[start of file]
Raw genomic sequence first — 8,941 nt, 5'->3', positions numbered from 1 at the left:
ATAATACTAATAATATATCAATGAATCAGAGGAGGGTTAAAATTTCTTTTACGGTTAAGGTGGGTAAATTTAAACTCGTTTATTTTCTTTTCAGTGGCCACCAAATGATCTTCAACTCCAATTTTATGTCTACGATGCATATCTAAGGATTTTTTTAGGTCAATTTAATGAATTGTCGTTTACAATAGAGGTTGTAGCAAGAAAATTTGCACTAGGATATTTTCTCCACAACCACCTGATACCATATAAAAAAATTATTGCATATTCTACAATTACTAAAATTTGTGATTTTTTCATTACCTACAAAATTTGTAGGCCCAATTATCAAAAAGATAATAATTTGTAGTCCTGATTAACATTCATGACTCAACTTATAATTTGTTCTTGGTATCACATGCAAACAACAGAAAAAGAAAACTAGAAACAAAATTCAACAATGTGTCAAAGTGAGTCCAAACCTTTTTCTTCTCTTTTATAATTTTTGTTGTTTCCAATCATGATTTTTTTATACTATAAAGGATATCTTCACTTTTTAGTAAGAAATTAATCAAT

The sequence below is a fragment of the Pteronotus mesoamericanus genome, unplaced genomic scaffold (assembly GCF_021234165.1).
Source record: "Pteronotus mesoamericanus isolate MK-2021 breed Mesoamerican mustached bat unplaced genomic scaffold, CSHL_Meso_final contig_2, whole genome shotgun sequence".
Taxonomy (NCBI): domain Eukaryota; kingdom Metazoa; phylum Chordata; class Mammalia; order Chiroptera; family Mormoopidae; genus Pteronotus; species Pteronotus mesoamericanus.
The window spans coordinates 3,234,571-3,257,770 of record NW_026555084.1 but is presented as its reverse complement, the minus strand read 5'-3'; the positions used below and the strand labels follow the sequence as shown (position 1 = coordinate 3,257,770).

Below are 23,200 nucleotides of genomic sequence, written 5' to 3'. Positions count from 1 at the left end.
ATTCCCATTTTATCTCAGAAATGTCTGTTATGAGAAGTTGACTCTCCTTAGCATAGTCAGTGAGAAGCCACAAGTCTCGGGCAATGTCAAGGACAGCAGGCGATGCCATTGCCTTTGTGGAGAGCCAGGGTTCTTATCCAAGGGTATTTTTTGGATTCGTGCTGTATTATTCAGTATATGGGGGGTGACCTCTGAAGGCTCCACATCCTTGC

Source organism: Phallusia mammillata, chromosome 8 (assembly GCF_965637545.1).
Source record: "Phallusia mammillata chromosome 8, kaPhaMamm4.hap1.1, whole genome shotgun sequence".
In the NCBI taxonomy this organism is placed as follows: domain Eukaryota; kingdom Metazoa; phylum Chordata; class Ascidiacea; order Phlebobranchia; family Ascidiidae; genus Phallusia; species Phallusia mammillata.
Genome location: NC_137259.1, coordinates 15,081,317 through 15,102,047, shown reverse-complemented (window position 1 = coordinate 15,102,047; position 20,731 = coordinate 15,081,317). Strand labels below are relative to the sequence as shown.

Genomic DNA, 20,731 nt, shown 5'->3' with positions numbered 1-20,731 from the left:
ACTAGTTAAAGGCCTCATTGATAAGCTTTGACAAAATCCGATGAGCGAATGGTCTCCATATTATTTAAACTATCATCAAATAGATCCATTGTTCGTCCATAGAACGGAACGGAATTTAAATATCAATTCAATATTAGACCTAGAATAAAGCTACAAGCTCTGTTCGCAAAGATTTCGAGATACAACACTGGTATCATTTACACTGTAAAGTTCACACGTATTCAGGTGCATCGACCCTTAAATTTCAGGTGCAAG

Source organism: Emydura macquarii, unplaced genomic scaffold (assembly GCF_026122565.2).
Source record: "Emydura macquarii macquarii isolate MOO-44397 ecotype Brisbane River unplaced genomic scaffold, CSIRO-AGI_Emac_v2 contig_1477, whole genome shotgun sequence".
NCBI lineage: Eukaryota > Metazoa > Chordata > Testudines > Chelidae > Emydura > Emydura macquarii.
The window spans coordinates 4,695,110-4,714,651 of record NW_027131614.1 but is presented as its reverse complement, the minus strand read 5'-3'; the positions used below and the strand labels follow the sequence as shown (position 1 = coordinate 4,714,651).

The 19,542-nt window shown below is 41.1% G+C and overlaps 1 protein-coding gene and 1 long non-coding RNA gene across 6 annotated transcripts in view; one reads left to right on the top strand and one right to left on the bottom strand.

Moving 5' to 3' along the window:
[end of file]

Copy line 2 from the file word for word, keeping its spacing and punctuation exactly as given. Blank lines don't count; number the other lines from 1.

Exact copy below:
ATAATACTAATAATATATCAATGAATCAGAGGAGGGTTAAAATTTCTTTTACGGTTAAGGTGGGTAAATTTAAACTCGTTTATTTTCTTTTCAGTGGCCACCAAATGATCTTCAACTCCAATTTTATGTCTACGATGCATATCTAAGGATTTTTTTAGGTCAATTTAATGAATTGTCGTTTACAATAGAGGTTGTAGCAAGAAAATTTGCACTAGGATATTTTCTCCACAACCACCTGATACCATATAAAAAAATTATTGCATATTCTACAATTACTAAAATTTGTGATTTTTTCATTACCTACAAAATTTGTAGGCCCAATTATCAAAAAGATAATAATTTGTAGTCCTGATTAACATTCATGACTCAACTTATAATTTGTTCTTGGTATCACATGCAAACAACAGAAAAAGAAAACTAGAAACAAAATTCAACAATGTGTCAAAGTGAGTCCAAACCTTTTTCTTCTCTTTTATAATTTTTGTTGTTTCCAATCATGATTTTTTTATACTATAAAGGATATCTTCACTTTTTAGTAAGAAATTAATCAAT